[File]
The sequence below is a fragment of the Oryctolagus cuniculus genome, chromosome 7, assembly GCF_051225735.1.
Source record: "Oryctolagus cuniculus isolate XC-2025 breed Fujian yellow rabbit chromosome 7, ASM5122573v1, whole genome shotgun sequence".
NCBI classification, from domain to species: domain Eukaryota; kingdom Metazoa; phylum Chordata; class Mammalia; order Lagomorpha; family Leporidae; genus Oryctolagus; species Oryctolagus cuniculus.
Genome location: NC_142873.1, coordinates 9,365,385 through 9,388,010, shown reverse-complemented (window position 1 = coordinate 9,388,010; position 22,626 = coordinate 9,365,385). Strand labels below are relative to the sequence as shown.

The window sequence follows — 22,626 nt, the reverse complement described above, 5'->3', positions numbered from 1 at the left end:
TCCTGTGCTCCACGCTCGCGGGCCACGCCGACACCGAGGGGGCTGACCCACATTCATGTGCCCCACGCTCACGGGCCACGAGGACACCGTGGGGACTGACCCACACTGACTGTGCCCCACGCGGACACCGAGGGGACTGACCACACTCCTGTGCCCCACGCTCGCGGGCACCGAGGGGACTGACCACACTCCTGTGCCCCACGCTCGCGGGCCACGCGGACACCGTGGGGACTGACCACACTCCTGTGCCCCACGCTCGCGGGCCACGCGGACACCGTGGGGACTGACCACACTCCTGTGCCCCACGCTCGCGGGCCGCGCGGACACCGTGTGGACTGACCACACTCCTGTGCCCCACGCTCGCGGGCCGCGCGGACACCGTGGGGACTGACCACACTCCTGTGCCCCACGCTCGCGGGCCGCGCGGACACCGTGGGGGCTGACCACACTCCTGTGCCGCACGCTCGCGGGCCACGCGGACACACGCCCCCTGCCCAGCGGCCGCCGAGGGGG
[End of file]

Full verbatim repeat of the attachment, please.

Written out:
The sequence below is a fragment of the Oryctolagus cuniculus genome, chromosome 7, assembly GCF_051225735.1.
Source record: "Oryctolagus cuniculus isolate XC-2025 breed Fujian yellow rabbit chromosome 7, ASM5122573v1, whole genome shotgun sequence".
NCBI classification, from domain to species: domain Eukaryota; kingdom Metazoa; phylum Chordata; class Mammalia; order Lagomorpha; family Leporidae; genus Oryctolagus; species Oryctolagus cuniculus.
Genome location: NC_142873.1, coordinates 9,365,385 through 9,388,010, shown reverse-complemented (window position 1 = coordinate 9,388,010; position 22,626 = coordinate 9,365,385). Strand labels below are relative to the sequence as shown.

The window sequence follows — 22,626 nt, the reverse complement described above, 5'->3', positions numbered from 1 at the left end:
TCCTGTGCTCCACGCTCGCGGGCCACGCCGACACCGAGGGGGCTGACCCACATTCATGTGCCCCACGCTCACGGGCCACGAGGACACCGTGGGGACTGACCCACACTGACTGTGCCCCACGCGGACACCGAGGGGACTGACCACACTCCTGTGCCCCACGCTCGCGGGCACCGAGGGGACTGACCACACTCCTGTGCCCCACGCTCGCGGGCCACGCGGACACCGTGGGGACTGACCACACTCCTGTGCCCCACGCTCGCGGGCCACGCGGACACCGTGGGGACTGACCACACTCCTGTGCCCCACGCTCGCGGGCCGCGCGGACACCGTGTGGACTGACCACACTCCTGTGCCCCACGCTCGCGGGCCGCGCGGACACCGTGGGGACTGACCACACTCCTGTGCCCCACGCTCGCGGGCCGCGCGGACACCGTGGGGGCTGACCACACTCCTGTGCCGCACGCTCGCGGGCCACGCGGACACACGCCCCCTGCCCAGCGGCCGCCGAGGGGG